Devex: From relief to resilience – The drought crisis and famine in the Horn of Africa which affected more than 13.3 million people was not unique, but “merely the peak of a decades-long pattern of emergency and response in the region.” While droughts cannot be prevented, “they can be predicted and mitigated thanks to investments in early warning systems, satellite technology and on-the-ground analysis,” and a shift in focus from relief to resilience. Dr. Rajiv Shah explains that “health and nutrition are an equally important part of the equation . . . [and] a clear focus on improving nutrition is at the heart of our shift from food aid to food assistance.” (Dr. Rajiv Shah)
Washington Blade: AIDS Memorial Quilt returning to D.C. – All 48,000 panels of the AIDS Memorial Quilt will return to Washington next month for the first time in 15 years to coincide with the International AIDS Conference from July 21-25. The panels will be on display at more than 40 locations throughout the D.C. area, including the National Mall and the Washington Nationals outfield. Nancy Pelosi said that the quilt calls “on us all to take a look at this disease from a humanitarian perspective, to reach beyond the walls of science and say if we test and treat enough people we can begin to end this epidemic.” (Michael Lavers)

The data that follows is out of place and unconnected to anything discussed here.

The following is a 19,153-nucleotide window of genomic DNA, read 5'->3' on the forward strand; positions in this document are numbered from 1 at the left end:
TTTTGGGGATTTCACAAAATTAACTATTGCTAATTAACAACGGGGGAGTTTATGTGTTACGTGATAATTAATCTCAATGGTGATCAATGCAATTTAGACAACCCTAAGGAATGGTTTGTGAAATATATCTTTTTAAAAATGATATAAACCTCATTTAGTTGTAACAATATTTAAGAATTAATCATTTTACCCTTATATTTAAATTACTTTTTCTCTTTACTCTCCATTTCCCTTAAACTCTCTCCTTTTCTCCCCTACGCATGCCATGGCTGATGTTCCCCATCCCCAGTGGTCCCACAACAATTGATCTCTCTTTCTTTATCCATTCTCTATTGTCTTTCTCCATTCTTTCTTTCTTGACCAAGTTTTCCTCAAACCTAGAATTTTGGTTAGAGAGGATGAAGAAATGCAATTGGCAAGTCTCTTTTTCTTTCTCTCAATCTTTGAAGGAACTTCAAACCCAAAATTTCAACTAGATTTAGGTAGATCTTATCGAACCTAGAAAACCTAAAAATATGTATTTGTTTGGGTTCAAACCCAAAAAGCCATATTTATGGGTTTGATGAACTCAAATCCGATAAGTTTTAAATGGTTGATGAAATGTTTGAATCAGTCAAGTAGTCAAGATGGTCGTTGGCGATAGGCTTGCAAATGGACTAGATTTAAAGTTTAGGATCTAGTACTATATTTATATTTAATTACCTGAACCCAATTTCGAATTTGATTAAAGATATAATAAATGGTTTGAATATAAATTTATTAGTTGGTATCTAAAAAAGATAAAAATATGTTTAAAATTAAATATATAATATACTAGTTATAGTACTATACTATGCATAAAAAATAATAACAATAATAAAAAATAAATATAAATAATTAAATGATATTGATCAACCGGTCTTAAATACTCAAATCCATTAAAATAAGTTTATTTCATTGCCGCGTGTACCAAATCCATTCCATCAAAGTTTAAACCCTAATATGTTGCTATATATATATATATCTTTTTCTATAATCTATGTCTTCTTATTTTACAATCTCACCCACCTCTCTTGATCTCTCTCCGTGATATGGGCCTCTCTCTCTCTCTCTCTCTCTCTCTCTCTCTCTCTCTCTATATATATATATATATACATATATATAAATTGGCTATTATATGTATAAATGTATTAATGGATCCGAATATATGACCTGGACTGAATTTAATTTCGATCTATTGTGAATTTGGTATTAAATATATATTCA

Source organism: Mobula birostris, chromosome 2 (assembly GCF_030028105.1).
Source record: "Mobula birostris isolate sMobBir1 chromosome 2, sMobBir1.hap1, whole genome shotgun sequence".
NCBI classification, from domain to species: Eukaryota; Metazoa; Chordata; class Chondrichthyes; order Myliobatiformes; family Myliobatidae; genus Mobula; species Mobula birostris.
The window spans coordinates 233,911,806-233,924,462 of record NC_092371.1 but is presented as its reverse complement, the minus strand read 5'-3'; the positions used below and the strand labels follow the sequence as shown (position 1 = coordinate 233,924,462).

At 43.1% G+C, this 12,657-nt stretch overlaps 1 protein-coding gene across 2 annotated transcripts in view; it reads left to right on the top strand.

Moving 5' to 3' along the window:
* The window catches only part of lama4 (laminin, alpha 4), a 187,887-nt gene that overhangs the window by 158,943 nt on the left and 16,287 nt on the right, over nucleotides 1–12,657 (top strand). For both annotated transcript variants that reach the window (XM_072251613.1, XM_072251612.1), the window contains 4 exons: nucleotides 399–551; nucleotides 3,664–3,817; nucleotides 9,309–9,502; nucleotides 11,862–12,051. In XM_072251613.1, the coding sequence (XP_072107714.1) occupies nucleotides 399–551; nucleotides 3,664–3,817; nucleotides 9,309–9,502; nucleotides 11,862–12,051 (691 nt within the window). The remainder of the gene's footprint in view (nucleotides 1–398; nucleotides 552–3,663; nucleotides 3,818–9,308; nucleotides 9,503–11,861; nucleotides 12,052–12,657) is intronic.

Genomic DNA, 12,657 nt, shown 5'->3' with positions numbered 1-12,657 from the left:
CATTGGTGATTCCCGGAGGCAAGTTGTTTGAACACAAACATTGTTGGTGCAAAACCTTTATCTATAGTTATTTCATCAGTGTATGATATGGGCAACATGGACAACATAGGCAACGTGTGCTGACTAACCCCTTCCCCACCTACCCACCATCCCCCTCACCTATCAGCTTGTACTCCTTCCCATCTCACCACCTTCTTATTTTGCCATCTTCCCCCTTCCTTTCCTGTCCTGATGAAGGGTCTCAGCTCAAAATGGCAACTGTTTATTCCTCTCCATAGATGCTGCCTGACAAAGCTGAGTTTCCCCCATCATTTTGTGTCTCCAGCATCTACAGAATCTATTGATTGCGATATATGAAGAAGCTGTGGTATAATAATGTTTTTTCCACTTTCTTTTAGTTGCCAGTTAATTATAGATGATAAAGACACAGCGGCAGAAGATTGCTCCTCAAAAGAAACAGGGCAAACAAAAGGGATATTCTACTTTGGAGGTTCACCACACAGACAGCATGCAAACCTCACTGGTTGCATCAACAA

Reuters: Nigeria Crash Toll Likely to Be 159-State Government – Sunday’s plane crash in Nigeria’s commercial capital of Lagos is estimated to have killed 159 people, including six people in the building that the airliner struck, making this the worst airline disaster in Nigeria for two decades. Nigeria’s government has suspended the air license of Dana Air, and the “black box” voice and data recorder of the plane has been sent abroad for decoding to determine the exact cause of the crash.
Christian Science Monitor: Nigerian banker urges a businesslike approach to poverty in Africa – Tony Elumelu, a Nigerian businessman and one of Africa’s most prominent philanthropists, advocates for “Africacapitalism,” a business-led, African-run approach to fighting poverty. The Tony Elumelu Foundation aims to “groom business leaders, change government policies that discourage the creation of new enterprises, spread research on entrepreneurship in Africa, and provide capital to business that have a social purpose.” (Caroline Preston)